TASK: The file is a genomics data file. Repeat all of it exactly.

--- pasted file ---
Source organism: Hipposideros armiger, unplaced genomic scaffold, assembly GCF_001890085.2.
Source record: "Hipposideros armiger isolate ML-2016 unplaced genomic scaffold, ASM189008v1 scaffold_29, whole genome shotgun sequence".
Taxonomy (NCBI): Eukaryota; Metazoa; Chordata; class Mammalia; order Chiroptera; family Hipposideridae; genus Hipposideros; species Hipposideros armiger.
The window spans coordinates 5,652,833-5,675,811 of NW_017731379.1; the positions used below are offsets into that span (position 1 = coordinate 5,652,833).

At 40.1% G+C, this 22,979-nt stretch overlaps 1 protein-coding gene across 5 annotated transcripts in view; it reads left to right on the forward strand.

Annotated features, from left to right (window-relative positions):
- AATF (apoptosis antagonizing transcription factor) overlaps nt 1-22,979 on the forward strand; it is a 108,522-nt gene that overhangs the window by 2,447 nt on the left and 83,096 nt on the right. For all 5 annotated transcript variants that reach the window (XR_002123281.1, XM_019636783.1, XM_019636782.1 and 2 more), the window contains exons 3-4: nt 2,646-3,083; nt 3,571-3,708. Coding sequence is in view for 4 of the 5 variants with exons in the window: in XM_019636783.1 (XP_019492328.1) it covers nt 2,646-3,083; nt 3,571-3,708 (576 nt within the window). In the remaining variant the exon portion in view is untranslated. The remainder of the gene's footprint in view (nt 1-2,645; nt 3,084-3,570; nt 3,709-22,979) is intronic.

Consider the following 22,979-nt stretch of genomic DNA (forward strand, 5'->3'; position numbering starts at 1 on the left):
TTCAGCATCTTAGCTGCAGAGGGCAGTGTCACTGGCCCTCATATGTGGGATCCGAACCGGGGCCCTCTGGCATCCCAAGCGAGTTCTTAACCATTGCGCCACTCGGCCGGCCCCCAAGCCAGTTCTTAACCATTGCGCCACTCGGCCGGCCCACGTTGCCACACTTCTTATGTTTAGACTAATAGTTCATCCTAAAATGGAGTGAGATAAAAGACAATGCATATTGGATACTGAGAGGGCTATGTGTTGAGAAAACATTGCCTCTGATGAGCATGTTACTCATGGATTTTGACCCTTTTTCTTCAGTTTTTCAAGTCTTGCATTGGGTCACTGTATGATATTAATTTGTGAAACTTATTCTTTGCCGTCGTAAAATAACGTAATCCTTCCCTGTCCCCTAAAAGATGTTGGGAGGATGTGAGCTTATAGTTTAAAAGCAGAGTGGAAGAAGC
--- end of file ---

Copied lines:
Source organism: Hipposideros armiger, unplaced genomic scaffold, assembly GCF_001890085.2.
Source record: "Hipposideros armiger isolate ML-2016 unplaced genomic scaffold, ASM189008v1 scaffold_29, whole genome shotgun sequence".
Taxonomy (NCBI): Eukaryota; Metazoa; Chordata; class Mammalia; order Chiroptera; family Hipposideridae; genus Hipposideros; species Hipposideros armiger.
The window spans coordinates 5,652,833-5,675,811 of NW_017731379.1; the positions used below are offsets into that span (position 1 = coordinate 5,652,833).

At 40.1% G+C, this 22,979-nt stretch overlaps 1 protein-coding gene across 5 annotated transcripts in view; it reads left to right on the forward strand.

Annotated features, from left to right (window-relative positions):
- AATF (apoptosis antagonizing transcription factor) overlaps nt 1-22,979 on the forward strand; it is a 108,522-nt gene that overhangs the window by 2,447 nt on the left and 83,096 nt on the right. For all 5 annotated transcript variants that reach the window (XR_002123281.1, XM_019636783.1, XM_019636782.1 and 2 more), the window contains exons 3-4: nt 2,646-3,083; nt 3,571-3,708. Coding sequence is in view for 4 of the 5 variants with exons in the window: in XM_019636783.1 (XP_019492328.1) it covers nt 2,646-3,083; nt 3,571-3,708 (576 nt within the window). In the remaining variant the exon portion in view is untranslated. The remainder of the gene's footprint in view (nt 1-2,645; nt 3,084-3,570; nt 3,709-22,979) is intronic.

Consider the following 22,979-nt stretch of genomic DNA (forward strand, 5'->3'; position numbering starts at 1 on the left):
TTCAGCATCTTAGCTGCAGAGGGCAGTGTCACTGGCCCTCATATGTGGGATCCGAACCGGGGCCCTCTGGCATCCCAAGCGAGTTCTTAACCATTGCGCCACTCGGCCGGCCCCCAAGCCAGTTCTTAACCATTGCGCCACTCGGCCGGCCCACGTTGCCACACTTCTTATGTTTAGACTAATAGTTCATCCTAAAATGGAGTGAGATAAAAGACAATGCATATTGGATACTGAGAGGGCTATGTGTTGAGAAAACATTGCCTCTGATGAGCATGTTACTCATGGATTTTGACCCTTTTTCTTCAGTTTTTCAAGTCTTGCATTGGGTCACTGTATGATATTAATTTGTGAAACTTATTCTTTGCCGTCGTAAAATAACGTAATCCTTCCCTGTCCCCTAAAAGATGTTGGGAGGATGTGAGCTTATAGTTTAAAAGCAGAGTGGAAGAAGC